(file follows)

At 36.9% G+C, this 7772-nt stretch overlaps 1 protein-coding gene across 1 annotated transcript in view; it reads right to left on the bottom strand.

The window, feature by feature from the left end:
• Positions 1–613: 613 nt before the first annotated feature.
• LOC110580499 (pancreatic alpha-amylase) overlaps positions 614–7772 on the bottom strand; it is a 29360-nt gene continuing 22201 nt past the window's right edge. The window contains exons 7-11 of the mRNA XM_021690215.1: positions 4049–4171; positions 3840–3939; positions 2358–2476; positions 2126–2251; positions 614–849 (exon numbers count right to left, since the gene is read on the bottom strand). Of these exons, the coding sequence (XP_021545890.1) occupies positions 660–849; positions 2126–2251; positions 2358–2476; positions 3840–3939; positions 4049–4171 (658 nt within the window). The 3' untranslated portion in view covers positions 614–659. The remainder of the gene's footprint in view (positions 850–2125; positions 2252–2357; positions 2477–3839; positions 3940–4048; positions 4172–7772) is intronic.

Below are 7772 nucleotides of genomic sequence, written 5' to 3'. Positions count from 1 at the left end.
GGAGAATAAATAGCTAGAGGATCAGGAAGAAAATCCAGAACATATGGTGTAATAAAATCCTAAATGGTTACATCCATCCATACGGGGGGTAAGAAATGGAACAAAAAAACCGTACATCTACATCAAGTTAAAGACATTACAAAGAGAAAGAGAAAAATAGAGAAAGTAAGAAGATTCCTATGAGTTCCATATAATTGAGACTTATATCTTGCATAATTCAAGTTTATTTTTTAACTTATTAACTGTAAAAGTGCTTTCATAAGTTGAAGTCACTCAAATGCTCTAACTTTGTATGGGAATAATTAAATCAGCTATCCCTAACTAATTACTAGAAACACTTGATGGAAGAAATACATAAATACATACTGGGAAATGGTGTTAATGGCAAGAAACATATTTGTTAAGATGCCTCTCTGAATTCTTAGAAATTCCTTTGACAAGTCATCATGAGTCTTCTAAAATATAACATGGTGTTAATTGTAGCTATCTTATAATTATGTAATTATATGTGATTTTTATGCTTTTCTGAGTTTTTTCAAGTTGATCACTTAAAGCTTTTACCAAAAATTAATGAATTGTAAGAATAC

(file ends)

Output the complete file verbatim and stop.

At 36.9% G+C, this 7772-nt stretch overlaps 1 protein-coding gene across 1 annotated transcript in view; it reads right to left on the bottom strand.

The window, feature by feature from the left end:
• Positions 1–613: 613 nt before the first annotated feature.
• LOC110580499 (pancreatic alpha-amylase) overlaps positions 614–7772 on the bottom strand; it is a 29360-nt gene continuing 22201 nt past the window's right edge. The window contains exons 7-11 of the mRNA XM_021690215.1: positions 4049–4171; positions 3840–3939; positions 2358–2476; positions 2126–2251; positions 614–849 (exon numbers count right to left, since the gene is read on the bottom strand). Of these exons, the coding sequence (XP_021545890.1) occupies positions 660–849; positions 2126–2251; positions 2358–2476; positions 3840–3939; positions 4049–4171 (658 nt within the window). The 3' untranslated portion in view covers positions 614–659. The remainder of the gene's footprint in view (positions 850–2125; positions 2252–2357; positions 2477–3839; positions 3940–4048; positions 4172–7772) is intronic.

Below are 7772 nucleotides of genomic sequence, written 5' to 3'. Positions count from 1 at the left end.
GGAGAATAAATAGCTAGAGGATCAGGAAGAAAATCCAGAACATATGGTGTAATAAAATCCTAAATGGTTACATCCATCCATACGGGGGGTAAGAAATGGAACAAAAAAACCGTACATCTACATCAAGTTAAAGACATTACAAAGAGAAAGAGAAAAATAGAGAAAGTAAGAAGATTCCTATGAGTTCCATATAATTGAGACTTATATCTTGCATAATTCAAGTTTATTTTTTAACTTATTAACTGTAAAAGTGCTTTCATAAGTTGAAGTCACTCAAATGCTCTAACTTTGTATGGGAATAATTAAATCAGCTATCCCTAACTAATTACTAGAAACACTTGATGGAAGAAATACATAAATACATACTGGGAAATGGTGTTAATGGCAAGAAACATATTTGTTAAGATGCCTCTCTGAATTCTTAGAAATTCCTTTGACAAGTCATCATGAGTCTTCTAAAATATAACATGGTGTTAATTGTAGCTATCTTATAATTATGTAATTATATGTGATTTTTATGCTTTTCTGAGTTTTTTCAAGTTGATCACTTAAAGCTTTTACCAAAAATTAATGAATTGTAAGAATAC